Credit: The Edinburgh Cook Recipe file
Prep: A lidded casserole dish, for the hob, and a frying pan if heading down the skin fillet route.
The Base Sauce
3 Garlic cloves, finely chopped/crushed
1 Small red chilli seeds removed, and finely diced
Handful of flat leaf parsley finely chopped
200g Mirepoix (which is roughly a
Medium sized carrot, peeled finely diced
Small onion, peeled finely diced
Stick of celery finely diced)
75ml white wine (preferably dry)
400g tin good quality chopped tomatoes
Orange Peel (using a potatoe peeler take a slice of orange skin without taking the pith, bitter white)
Olive oil, a generous glug
25g knob of butter
1 bouquet garni sachet
200ml fish stock or good quality veg stock
The Fish Part – which I suggest you tailor to your taste/guests
Fish you cook in the sauce
2 white fish fillets (cod, hake or coley)
175-200g raw prawns
Fish you cook in a frying pan and add to the dish on serving
(optional…maybe add another fillet above if you don’t do this part)
2 small Sea bream or sea bass fillets
Do the veg prep first as per the ingredients
Add the garlic and lightly stir through and then add the mirepoix and chilli. Stir through some of the parsley. Gently fry for 4-5 minutes, the idea here is to soften the veg without browning.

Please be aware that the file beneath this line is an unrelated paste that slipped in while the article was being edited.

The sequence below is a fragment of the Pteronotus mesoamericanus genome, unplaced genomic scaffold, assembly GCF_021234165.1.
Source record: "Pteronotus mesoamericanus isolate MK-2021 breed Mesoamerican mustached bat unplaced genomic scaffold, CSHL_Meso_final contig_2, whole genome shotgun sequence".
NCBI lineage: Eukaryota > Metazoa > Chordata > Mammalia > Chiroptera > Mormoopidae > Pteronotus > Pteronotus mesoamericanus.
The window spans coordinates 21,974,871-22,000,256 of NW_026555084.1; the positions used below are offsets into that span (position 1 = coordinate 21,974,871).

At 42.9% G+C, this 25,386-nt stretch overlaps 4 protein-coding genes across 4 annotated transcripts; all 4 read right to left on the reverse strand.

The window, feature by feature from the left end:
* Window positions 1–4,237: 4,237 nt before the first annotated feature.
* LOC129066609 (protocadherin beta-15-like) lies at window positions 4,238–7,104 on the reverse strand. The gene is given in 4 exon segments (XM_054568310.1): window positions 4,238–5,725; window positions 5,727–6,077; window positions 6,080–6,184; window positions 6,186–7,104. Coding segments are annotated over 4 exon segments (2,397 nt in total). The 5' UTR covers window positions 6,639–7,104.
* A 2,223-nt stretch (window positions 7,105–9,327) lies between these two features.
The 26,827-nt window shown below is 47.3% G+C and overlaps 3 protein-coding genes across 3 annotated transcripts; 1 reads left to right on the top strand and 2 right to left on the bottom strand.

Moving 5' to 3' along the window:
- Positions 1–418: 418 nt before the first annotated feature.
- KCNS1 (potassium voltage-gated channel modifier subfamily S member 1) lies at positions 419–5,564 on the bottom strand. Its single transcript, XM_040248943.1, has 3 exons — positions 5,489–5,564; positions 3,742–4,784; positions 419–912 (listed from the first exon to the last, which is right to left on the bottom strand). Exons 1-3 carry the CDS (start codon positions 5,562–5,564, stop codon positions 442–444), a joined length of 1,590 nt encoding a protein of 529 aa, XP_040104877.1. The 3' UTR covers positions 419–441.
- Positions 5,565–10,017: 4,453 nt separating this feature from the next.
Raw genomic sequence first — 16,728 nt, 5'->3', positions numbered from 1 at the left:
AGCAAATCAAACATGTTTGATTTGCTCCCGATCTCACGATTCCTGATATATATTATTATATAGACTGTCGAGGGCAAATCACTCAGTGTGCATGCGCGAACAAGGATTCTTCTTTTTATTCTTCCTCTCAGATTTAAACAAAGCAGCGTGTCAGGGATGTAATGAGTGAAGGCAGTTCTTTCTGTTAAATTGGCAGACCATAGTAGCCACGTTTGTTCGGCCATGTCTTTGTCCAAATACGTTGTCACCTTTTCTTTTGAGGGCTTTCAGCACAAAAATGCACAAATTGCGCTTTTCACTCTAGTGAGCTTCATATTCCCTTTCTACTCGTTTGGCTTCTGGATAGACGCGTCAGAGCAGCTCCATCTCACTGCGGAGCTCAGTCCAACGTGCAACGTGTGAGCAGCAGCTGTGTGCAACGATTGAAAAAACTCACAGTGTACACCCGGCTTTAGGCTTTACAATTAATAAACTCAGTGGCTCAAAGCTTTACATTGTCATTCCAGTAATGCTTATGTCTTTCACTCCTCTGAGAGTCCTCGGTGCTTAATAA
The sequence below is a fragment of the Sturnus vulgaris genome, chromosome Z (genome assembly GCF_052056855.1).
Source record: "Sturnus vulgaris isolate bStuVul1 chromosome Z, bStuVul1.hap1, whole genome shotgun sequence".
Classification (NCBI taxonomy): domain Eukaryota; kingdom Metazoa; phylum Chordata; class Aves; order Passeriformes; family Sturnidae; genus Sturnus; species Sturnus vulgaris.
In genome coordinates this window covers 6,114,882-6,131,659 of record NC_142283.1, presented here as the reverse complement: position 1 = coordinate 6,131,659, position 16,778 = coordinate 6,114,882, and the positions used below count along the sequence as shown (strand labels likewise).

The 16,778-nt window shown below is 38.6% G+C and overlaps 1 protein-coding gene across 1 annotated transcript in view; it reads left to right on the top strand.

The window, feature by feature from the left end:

Add the orange peel
Pour the white wine and burn off the alcohol by reducing it by a third
Add the chopped tomato and bouquet garni, simmering for 10 mins.
Now the stock and reduce to a third. (I used one of those stock pot’s more like a jelly and then added some boiling water)
Gently add the white fish fillet and then cover the pot for 5 minutes
Add the prawns and cook briefly, couple of mins as they start to turn pink, take away from the heat
Remove the bouquet garni and orange peel, taste and add a little salt/pepper if needed
If you are going down the fried fish addition route, fry the fillets in butter, skin side down to get crispy first and then turn over to finish the flesh, this will be a couple of minutes depending on how long you cooked the skin side.
Sprinkle with the remaining parsley.
Serve in bowl with some nice bread of your choosing
My head is fried, one of the boys is bashing out tunes on the piano, jumping from ditty to ditty. The other is battling against a shrinking storm with all manner of explosions on the xBox. I’ve been painting doors and skirtings for most the day and despite it being water based I think the smell has got to me. Add to that and I expect no sympathy on this point, day 2 of a possible hangover from the annual Whisky Fringe that takes place here in Edinburgh.